London police are reviewing a shoot-to-kill policy after its first use took the life of an innocent Brazilian man, the head of the authority that oversees the Metropolitan Police has said.
Len Duvall, chairman of the Metropolitan Police Authority (MPA), said on Saturday that the review was being carried out amidst "growing pressure" for a public inquiry into the policy.
The comments came as calls mounted for the head of the Metropolitan Police, Ian Blair, to resign over his handling of the mistaken killing of Jean Charles de Menezes, 27, in the tense days after July's London bombings.
Duvall told the The Independent newspaper: "I accept there is growing pressure for an inquiry. I have no objection to further scrutiny of the policy. If greater oversight of operations provides public reassurance, then that can only be a good thing."
"The MPA will be looking at these issues, and the Met (Metropolitan Police) are carrying out their own review. Ultimately, however, it is up to the government to set up a public inquiry."
The Guardian newspaper said the Association of Chief Police Officers (ACPO) was conducting the internal review.
There has been growing pressure
for a public inquiry into the policy
It said police want to keep the shoot-to-kill option but have been discussing ways to cut the risk of innocent deaths.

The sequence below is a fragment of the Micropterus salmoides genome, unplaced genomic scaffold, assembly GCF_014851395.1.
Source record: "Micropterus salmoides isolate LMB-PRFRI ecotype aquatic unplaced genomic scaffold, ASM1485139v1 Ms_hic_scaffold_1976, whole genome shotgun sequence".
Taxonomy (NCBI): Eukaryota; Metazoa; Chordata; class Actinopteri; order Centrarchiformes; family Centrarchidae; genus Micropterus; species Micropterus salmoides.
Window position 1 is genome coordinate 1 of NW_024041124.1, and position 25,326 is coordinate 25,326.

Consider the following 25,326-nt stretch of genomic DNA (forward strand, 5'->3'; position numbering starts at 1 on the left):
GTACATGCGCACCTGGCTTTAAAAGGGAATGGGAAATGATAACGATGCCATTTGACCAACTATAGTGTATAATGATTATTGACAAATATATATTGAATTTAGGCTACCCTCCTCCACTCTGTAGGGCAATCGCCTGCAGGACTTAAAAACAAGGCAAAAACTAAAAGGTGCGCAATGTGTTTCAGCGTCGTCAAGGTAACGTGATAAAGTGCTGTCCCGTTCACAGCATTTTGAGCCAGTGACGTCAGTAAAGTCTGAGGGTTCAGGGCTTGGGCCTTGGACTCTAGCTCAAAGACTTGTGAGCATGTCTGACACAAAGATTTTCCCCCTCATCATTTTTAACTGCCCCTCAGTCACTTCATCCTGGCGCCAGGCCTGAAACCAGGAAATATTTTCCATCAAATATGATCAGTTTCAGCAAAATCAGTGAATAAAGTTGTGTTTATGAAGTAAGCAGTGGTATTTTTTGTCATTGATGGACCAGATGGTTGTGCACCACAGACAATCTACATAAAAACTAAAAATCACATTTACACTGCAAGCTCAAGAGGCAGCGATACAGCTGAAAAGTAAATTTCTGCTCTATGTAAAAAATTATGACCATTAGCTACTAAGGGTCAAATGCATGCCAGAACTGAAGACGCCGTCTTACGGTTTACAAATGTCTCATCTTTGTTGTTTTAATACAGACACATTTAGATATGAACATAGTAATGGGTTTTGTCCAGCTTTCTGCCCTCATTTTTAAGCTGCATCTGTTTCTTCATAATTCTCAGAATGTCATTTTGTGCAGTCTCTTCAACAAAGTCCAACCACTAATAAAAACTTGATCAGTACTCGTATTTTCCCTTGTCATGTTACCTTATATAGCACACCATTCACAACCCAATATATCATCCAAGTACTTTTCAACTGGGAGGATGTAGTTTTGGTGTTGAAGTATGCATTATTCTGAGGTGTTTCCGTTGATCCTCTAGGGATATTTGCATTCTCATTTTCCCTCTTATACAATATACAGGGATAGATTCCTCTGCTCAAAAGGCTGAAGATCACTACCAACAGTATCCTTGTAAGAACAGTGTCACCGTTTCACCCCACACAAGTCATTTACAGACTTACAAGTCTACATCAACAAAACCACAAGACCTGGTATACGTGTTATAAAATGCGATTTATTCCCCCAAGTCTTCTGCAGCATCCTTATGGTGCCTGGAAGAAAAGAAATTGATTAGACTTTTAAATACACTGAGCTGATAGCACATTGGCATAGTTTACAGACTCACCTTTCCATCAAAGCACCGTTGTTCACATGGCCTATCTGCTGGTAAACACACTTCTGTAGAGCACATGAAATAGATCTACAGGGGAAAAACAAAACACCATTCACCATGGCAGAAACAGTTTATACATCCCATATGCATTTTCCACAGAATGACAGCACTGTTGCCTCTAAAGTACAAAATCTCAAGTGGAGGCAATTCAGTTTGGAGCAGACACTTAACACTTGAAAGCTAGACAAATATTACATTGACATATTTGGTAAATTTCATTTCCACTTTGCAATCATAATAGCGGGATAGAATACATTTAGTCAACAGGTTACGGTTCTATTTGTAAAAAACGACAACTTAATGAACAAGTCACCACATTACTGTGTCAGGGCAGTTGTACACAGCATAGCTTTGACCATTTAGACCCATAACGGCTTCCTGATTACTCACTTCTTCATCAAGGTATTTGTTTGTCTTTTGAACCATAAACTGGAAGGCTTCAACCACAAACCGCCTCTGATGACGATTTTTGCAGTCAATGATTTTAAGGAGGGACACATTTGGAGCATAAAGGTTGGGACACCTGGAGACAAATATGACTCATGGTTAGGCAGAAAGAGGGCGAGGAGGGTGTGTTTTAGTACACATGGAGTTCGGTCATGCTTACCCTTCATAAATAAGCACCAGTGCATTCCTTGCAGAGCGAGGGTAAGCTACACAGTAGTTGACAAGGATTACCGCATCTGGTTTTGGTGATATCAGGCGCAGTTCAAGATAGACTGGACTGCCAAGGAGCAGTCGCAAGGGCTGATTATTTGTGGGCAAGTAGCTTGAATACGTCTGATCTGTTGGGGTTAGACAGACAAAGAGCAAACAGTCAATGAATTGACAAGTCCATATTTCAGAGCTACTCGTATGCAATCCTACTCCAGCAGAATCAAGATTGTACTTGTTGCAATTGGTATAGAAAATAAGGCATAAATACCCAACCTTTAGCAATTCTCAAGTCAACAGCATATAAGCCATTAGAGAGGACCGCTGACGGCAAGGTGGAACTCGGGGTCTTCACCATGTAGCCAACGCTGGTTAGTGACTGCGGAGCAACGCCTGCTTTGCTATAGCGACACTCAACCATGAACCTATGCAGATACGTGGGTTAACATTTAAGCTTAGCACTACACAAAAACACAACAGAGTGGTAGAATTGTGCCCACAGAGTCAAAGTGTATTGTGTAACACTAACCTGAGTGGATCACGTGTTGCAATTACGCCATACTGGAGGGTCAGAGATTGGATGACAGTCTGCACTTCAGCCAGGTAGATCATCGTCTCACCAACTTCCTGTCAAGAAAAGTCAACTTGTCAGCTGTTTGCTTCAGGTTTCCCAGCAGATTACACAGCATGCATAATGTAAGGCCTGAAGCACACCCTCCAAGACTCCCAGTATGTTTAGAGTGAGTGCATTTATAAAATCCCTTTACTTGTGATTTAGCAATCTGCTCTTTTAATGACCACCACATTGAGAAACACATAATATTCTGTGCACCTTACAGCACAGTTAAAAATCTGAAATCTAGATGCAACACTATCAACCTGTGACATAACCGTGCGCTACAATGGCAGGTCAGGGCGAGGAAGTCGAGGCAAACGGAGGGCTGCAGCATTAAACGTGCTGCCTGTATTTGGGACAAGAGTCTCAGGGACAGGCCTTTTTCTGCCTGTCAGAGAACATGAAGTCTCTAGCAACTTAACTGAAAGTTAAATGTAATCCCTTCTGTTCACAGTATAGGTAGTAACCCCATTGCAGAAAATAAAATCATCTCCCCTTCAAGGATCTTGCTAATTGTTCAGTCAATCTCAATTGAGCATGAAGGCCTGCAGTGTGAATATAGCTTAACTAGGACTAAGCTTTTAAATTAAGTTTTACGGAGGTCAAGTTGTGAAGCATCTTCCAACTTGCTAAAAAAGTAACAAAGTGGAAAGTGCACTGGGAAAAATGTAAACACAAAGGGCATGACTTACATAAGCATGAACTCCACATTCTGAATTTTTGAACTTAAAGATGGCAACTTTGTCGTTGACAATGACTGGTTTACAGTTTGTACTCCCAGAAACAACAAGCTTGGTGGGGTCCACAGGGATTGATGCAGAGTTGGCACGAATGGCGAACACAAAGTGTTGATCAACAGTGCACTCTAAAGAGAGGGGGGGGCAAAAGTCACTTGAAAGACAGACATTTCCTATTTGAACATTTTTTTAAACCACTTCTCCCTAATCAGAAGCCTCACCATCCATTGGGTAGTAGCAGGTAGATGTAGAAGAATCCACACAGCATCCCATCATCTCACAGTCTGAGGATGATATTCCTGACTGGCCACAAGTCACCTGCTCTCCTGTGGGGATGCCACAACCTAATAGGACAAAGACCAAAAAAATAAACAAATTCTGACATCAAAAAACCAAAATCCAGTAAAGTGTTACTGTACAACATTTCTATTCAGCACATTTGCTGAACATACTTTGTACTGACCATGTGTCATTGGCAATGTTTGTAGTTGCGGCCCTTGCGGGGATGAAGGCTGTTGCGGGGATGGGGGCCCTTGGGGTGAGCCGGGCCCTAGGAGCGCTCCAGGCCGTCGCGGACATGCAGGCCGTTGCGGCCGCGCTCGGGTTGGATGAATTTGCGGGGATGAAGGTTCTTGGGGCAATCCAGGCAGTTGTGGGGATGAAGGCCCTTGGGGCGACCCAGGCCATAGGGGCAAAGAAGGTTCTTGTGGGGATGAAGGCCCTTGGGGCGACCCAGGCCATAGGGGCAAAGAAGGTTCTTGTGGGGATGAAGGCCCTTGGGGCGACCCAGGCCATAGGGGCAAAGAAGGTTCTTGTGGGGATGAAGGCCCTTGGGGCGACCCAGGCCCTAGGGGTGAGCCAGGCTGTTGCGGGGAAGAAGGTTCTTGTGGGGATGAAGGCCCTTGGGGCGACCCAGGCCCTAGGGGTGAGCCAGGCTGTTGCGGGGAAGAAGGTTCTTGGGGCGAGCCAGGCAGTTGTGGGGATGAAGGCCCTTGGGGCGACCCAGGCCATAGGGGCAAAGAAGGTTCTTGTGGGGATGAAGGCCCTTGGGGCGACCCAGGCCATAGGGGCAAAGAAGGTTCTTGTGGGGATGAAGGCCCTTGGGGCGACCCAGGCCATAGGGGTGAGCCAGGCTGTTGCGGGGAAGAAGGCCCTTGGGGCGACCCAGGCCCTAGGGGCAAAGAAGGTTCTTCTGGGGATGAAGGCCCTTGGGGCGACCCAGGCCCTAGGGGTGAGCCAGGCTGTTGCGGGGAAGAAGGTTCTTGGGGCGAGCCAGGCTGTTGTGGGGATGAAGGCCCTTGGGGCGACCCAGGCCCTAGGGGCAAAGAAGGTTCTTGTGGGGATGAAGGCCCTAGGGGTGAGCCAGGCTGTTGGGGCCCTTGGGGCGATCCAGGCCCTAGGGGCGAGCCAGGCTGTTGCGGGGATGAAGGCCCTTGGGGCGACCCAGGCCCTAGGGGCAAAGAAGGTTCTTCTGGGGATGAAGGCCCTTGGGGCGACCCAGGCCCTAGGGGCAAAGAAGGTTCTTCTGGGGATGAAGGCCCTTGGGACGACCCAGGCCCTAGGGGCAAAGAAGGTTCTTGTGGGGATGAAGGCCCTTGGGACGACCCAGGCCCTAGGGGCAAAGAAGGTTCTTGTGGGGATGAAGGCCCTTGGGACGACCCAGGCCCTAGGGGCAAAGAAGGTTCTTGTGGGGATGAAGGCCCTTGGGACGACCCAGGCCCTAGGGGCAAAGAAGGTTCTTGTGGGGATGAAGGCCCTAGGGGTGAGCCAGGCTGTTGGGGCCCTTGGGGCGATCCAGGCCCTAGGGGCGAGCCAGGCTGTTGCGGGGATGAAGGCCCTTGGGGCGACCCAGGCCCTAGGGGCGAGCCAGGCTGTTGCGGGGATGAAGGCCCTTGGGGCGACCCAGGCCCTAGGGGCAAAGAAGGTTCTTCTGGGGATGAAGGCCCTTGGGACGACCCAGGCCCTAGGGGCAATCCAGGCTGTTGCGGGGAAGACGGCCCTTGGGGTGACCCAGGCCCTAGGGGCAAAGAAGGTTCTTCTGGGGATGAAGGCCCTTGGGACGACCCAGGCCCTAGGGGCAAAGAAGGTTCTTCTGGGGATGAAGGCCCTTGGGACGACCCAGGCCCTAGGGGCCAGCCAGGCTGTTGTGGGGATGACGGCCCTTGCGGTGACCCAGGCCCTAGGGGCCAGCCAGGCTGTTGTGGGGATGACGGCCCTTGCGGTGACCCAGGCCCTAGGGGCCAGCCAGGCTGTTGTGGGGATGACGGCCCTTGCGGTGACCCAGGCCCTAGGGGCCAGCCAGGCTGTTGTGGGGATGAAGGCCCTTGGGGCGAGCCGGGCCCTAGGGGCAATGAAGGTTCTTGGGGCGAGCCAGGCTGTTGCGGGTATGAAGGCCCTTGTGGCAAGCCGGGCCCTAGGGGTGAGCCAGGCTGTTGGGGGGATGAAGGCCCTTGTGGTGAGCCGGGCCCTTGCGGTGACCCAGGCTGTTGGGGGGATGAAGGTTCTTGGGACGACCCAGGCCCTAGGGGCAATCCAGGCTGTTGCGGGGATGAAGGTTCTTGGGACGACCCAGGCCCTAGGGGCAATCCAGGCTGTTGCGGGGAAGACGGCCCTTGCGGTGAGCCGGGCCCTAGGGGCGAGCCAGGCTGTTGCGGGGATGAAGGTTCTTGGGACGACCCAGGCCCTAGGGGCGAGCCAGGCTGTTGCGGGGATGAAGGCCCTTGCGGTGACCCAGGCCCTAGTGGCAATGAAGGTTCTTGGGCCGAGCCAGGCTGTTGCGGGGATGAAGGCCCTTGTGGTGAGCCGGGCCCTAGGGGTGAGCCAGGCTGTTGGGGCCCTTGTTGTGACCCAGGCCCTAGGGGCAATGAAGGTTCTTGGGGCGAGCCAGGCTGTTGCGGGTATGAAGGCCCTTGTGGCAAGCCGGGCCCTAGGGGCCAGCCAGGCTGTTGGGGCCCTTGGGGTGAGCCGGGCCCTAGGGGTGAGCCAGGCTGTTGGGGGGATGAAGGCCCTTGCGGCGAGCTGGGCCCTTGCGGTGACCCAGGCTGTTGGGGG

A senior police source and member of the ACPO, was quoted as telling the daily: "The review is not theoretical, it is looking in great depth."
The Guardian listed the issues under consideration as:
- Whether any other non-lethal weapons exist or are in the making that could quickly immobilise a suspected bomber.
- How much intelligence is needed before officers are authorised to shoot to kill.
- How to assess information fast when under pressure.
- How to ensure effective lines of communication between commanders and those on the ground.
It said the review would try to draw lessons from the 7 July bomb attacks on subway trains and a bus in the British capital and an abortive copycat attempt to attack the city two weeks later.
In addition, police would explore their methods for a planned raid against a suicide bombing suspect - so-called Operation Clydesdale.
The armed officers who shot dead de Menezes after he boarded a subway train at Stockwell station in south London on 22 July were working under Operation Kratos, which authorises them to shoot to kill.
Police shot de Menezes on a train
The Guardian, however, said top police officers who support the policy have admitted there are fears about whether using it again would end in another mistaken killing.
"There were big agonies before and Stockwell has just emphasised that," the police source told the newspaper.
Asked whether there was confidence in Kratos, the source replied: "It is very hard to view something like Kratos and use words like confidence."
In its front-page article, The Guardian said top police brass had met over the past month to see what could be learnt from de Menezes's death.
"I accept there is growing pressure for an inquiry. I have no objection to further scrutiny of the policy"
Metropolitan Police Authority chairman
Hoping to reduce the chance of more innocent lives being lost in the fight against terrorism, they would also look into intelligence gathering.
The police source was quoted as saying: "In any firearms incident the most crucial bit is the intelligence you receive. One question is how much intelligence do you need to shoot to kill. What systems are available to check out the intelligence quickly?"
A spokeswoman for ACPO told the newspaper: "We constantly review our guidelines."